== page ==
Joint team faults gov’t information handling

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Joint team faults gov’t information handling

One of the big reasons for Korea’s Middle East respiratory syndrome (MERS) outbreak growing so fast and far is that the government failed to act swiftly on the release of information, a joint mission by the World Health Organization (WHO) and Korea’s Ministry of Health and Welfare said at the government complex in Sejong City on Saturday.

Although co-leader of the mission Lee Jong-koo, director of the Center for Global Medicine at Seoul National University, did not detail what information the government should have revealed more quickly, he said it failed to respond to the risk properly.

Regional governments also failed to anticipate the MERS outbreak, which prompted public disorder, added Lee.

In a press conference following a weeklong on-site review, the mission said it found “no evidence” to indicate there are ongoing transmissions in the community at large. The outbreak is showing an “epidemiologic pattern,” also seen in the Middle East, of the outbreaks occurring in hospitals, said Keiji Fukuda, assistant director-general for health security of the WHO.

“More cases should be anticipated,” said Fukuda, who co-led the mission with Lee.

As to the key question of a single infected traveler infecting a growing chain of people in a relatively short time, the team pointed to the country’s overall culture concerning medical facilities and physicians’ lack of knowledge about the MERS coronavirus infection.

It was “unlikely for the doctors to suspect or investigate MERS infection as the potential cause of infection when they would see a respiratory disease,” said Fukuda.

But control measures were not optimal in some local hospitals, he admitted.

He also blamed “overcrowding in emergency rooms and having many patients in a single [hospital] room.”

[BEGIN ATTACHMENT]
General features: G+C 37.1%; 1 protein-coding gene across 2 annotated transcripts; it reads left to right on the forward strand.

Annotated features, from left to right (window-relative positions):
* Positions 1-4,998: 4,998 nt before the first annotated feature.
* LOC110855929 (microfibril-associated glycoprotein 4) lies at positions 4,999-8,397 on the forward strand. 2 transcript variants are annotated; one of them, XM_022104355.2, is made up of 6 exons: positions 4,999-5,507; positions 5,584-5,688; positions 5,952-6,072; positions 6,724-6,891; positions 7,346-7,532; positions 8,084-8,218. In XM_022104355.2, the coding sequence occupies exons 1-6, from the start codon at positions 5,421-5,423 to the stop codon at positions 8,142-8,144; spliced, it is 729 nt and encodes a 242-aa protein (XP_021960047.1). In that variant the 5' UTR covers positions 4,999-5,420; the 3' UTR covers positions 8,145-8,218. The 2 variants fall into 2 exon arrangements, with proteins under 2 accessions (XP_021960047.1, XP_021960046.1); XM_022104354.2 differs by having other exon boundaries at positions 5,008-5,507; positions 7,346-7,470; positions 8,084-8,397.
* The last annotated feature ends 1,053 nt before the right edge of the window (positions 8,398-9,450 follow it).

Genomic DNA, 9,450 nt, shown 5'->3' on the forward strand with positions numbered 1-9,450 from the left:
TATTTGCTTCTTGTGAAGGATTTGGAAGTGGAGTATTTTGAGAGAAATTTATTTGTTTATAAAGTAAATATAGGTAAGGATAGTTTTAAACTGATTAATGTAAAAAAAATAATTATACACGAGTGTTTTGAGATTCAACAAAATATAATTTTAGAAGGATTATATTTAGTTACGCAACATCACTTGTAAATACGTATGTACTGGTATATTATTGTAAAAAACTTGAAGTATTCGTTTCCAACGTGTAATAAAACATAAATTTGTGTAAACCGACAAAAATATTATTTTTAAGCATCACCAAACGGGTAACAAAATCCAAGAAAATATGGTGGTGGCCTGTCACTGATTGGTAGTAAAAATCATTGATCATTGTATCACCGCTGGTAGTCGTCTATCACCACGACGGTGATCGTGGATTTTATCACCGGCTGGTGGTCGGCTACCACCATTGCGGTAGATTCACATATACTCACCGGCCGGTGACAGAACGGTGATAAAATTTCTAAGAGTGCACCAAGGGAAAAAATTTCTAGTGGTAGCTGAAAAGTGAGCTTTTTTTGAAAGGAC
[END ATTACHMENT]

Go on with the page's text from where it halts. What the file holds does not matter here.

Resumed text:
He added that “particular habits and customs” may have fuelled the spread of infections, like Koreans’ practice of seeking care at many different medical facilities, also known as “doctor shopping.”

Another factor that has been commonly mentioned is the Korean custom of having many friends and family members visiting hospitalized patients, often staying overnight to care for them.

Lee mentioned that the current pace of case increases “appears to be stagnating or decelerating,” which illustrates that control measures are beginning to prove effective.

The mission said through a press release issued the same day that “strong consideration” should be given to reopening schools.

“Schools have not been linked to transmission of MERS-CoV in the Republic of Korea or elsewhere,” the distribution read.

Lee, however, distanced himself from making any clear-cut conclusions from the investigation, saying that was “rather risky.” The mission acknowledged it was “unable” to conclude whether environmental contamination, inadequate ventilation or other factors played a role in the transmission of the virus.

“We still have to wait and see how the outbreak unfolds for at least the coming several weeks to understand the impact on Korean society,” said Lee.

Meanwhile, the Ministry of Education announced Sunday that most of the 2,900 schools that were temporarily closed on Friday will reopen on Monday, bringing down establishments with canceled classes to less than 100.

Education authorities discussed countermeasures for schools over the weekend and decided to sanitize all areas.

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